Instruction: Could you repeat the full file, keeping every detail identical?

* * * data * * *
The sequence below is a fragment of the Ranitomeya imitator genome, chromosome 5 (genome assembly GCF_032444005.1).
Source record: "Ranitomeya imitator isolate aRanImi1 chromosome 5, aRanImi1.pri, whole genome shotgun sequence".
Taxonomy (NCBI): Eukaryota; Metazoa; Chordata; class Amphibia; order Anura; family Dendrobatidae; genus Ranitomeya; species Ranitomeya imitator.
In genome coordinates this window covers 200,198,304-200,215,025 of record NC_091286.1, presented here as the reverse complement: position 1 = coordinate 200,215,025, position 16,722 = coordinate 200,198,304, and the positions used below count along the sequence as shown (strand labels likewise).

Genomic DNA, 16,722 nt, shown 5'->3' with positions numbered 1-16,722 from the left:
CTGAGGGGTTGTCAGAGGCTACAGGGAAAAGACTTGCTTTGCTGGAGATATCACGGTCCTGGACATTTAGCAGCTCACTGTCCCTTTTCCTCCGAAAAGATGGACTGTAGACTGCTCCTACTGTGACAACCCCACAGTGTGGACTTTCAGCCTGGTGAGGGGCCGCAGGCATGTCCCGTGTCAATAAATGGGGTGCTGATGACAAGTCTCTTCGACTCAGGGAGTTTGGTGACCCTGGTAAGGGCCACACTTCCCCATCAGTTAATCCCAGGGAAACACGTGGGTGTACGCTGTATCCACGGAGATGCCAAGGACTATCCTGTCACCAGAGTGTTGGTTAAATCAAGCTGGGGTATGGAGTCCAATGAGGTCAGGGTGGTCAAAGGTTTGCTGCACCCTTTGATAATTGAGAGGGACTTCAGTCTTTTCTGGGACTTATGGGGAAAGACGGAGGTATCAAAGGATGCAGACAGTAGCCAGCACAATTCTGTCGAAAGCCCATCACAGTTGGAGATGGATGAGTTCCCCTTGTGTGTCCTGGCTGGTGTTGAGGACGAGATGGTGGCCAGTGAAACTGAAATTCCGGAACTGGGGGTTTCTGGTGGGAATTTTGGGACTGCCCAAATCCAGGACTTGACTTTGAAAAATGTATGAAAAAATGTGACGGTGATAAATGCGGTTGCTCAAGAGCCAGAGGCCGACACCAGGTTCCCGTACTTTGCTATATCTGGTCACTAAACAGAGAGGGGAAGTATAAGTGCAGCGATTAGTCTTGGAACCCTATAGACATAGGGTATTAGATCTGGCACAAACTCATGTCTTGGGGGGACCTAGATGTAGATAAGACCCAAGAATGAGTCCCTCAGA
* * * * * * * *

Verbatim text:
The sequence below is a fragment of the Ranitomeya imitator genome, chromosome 5 (genome assembly GCF_032444005.1).
Source record: "Ranitomeya imitator isolate aRanImi1 chromosome 5, aRanImi1.pri, whole genome shotgun sequence".
Taxonomy (NCBI): Eukaryota; Metazoa; Chordata; class Amphibia; order Anura; family Dendrobatidae; genus Ranitomeya; species Ranitomeya imitator.
In genome coordinates this window covers 200,198,304-200,215,025 of record NC_091286.1, presented here as the reverse complement: position 1 = coordinate 200,215,025, position 16,722 = coordinate 200,198,304, and the positions used below count along the sequence as shown (strand labels likewise).

Genomic DNA, 16,722 nt, shown 5'->3' with positions numbered 1-16,722 from the left:
CTGAGGGGTTGTCAGAGGCTACAGGGAAAAGACTTGCTTTGCTGGAGATATCACGGTCCTGGACATTTAGCAGCTCACTGTCCCTTTTCCTCCGAAAAGATGGACTGTAGACTGCTCCTACTGTGACAACCCCACAGTGTGGACTTTCAGCCTGGTGAGGGGCCGCAGGCATGTCCCGTGTCAATAAATGGGGTGCTGATGACAAGTCTCTTCGACTCAGGGAGTTTGGTGACCCTGGTAAGGGCCACACTTCCCCATCAGTTAATCCCAGGGAAACACGTGGGTGTACGCTGTATCCACGGAGATGCCAAGGACTATCCTGTCACCAGAGTGTTGGTTAAATCAAGCTGGGGTATGGAGTCCAATGAGGTCAGGGTGGTCAAAGGTTTGCTGCACCCTTTGATAATTGAGAGGGACTTCAGTCTTTTCTGGGACTTATGGGGAAAGACGGAGGTATCAAAGGATGCAGACAGTAGCCAGCACAATTCTGTCGAAAGCCCATCACAGTTGGAGATGGATGAGTTCCCCTTGTGTGTCCTGGCTGGTGTTGAGGACGAGATGGTGGCCAGTGAAACTGAAATTCCGGAACTGGGGGTTTCTGGTGGGAATTTTGGGACTGCCCAAATCCAGGACTTGACTTTGAAAAATGTATGAAAAAATGTGACGGTGATAAATGCGGTTGCTCAAGAGCCAGAGGCCGACACCAGGTTCCCGTACTTTGCTATATCTGGTCACTAAACAGAGAGGGGAAGTATAAGTGCAGCGATTAGTCTTGGAACCCTATAGACATAGGGTATTAGATCTGGCACAAACTCATGTCTTGGGGGGACCTAGATGTAGATAAGACCCAAGAATGAGTCCCTCAGA